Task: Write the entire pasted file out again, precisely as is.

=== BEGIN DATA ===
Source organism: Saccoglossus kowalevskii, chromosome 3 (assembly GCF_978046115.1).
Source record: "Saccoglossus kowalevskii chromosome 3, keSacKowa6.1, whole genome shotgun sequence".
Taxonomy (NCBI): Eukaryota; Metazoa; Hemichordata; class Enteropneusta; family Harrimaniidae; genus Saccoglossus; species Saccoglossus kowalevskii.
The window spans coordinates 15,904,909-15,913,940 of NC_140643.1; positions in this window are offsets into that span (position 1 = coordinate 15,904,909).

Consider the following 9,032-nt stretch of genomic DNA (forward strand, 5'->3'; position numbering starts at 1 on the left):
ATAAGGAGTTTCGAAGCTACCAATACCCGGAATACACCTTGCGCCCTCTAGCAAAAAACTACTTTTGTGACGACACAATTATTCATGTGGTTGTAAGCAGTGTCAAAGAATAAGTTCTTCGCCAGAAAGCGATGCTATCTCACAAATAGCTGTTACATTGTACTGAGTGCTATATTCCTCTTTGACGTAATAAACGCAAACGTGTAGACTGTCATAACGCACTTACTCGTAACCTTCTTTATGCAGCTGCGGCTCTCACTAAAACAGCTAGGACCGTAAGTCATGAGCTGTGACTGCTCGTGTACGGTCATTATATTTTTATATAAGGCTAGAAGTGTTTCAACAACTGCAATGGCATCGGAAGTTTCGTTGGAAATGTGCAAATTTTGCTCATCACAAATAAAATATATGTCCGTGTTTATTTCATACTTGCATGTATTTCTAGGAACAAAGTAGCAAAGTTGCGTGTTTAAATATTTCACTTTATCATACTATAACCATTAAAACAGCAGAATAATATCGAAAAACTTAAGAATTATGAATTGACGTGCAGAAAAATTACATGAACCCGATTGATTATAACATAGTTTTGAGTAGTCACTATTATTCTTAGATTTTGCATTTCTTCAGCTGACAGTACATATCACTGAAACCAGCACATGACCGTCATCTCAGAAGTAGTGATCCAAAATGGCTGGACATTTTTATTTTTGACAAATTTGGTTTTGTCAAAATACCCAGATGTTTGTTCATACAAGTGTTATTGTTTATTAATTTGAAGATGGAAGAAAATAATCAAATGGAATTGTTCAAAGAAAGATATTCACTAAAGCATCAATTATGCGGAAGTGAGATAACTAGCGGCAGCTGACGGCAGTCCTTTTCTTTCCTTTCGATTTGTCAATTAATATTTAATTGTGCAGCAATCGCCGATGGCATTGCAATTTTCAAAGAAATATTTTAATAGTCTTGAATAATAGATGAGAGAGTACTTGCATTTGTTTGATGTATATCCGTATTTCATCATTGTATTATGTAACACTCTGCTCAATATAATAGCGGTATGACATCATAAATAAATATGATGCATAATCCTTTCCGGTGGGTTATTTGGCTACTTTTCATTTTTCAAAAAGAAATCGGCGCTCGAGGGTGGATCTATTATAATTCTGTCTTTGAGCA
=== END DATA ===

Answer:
Source organism: Saccoglossus kowalevskii, chromosome 3 (assembly GCF_978046115.1).
Source record: "Saccoglossus kowalevskii chromosome 3, keSacKowa6.1, whole genome shotgun sequence".
Taxonomy (NCBI): Eukaryota; Metazoa; Hemichordata; class Enteropneusta; family Harrimaniidae; genus Saccoglossus; species Saccoglossus kowalevskii.
The window spans coordinates 15,904,909-15,913,940 of NC_140643.1; positions in this window are offsets into that span (position 1 = coordinate 15,904,909).

Consider the following 9,032-nt stretch of genomic DNA (forward strand, 5'->3'; position numbering starts at 1 on the left):
ATAAGGAGTTTCGAAGCTACCAATACCCGGAATACACCTTGCGCCCTCTAGCAAAAAACTACTTTTGTGACGACACAATTATTCATGTGGTTGTAAGCAGTGTCAAAGAATAAGTTCTTCGCCAGAAAGCGATGCTATCTCACAAATAGCTGTTACATTGTACTGAGTGCTATATTCCTCTTTGACGTAATAAACGCAAACGTGTAGACTGTCATAACGCACTTACTCGTAACCTTCTTTATGCAGCTGCGGCTCTCACTAAAACAGCTAGGACCGTAAGTCATGAGCTGTGACTGCTCGTGTACGGTCATTATATTTTTATATAAGGCTAGAAGTGTTTCAACAACTGCAATGGCATCGGAAGTTTCGTTGGAAATGTGCAAATTTTGCTCATCACAAATAAAATATATGTCCGTGTTTATTTCATACTTGCATGTATTTCTAGGAACAAAGTAGCAAAGTTGCGTGTTTAAATATTTCACTTTATCATACTATAACCATTAAAACAGCAGAATAATATCGAAAAACTTAAGAATTATGAATTGACGTGCAGAAAAATTACATGAACCCGATTGATTATAACATAGTTTTGAGTAGTCACTATTATTCTTAGATTTTGCATTTCTTCAGCTGACAGTACATATCACTGAAACCAGCACATGACCGTCATCTCAGAAGTAGTGATCCAAAATGGCTGGACATTTTTATTTTTGACAAATTTGGTTTTGTCAAAATACCCAGATGTTTGTTCATACAAGTGTTATTGTTTATTAATTTGAAGATGGAAGAAAATAATCAAATGGAATTGTTCAAAGAAAGATATTCACTAAAGCATCAATTATGCGGAAGTGAGATAACTAGCGGCAGCTGACGGCAGTCCTTTTCTTTCCTTTCGATTTGTCAATTAATATTTAATTGTGCAGCAATCGCCGATGGCATTGCAATTTTCAAAGAAATATTTTAATAGTCTTGAATAATAGATGAGAGAGTACTTGCATTTGTTTGATGTATATCCGTATTTCATCATTGTATTATGTAACACTCTGCTCAATATAATAGCGGTATGACATCATAAATAAATATGATGCATAATCCTTTCCGGTGGGTTATTTGGCTACTTTTCATTTTTCAAAAAGAAATCGGCGCTCGAGGGTGGATCTATTATAATTCTGTCTTTGAGCA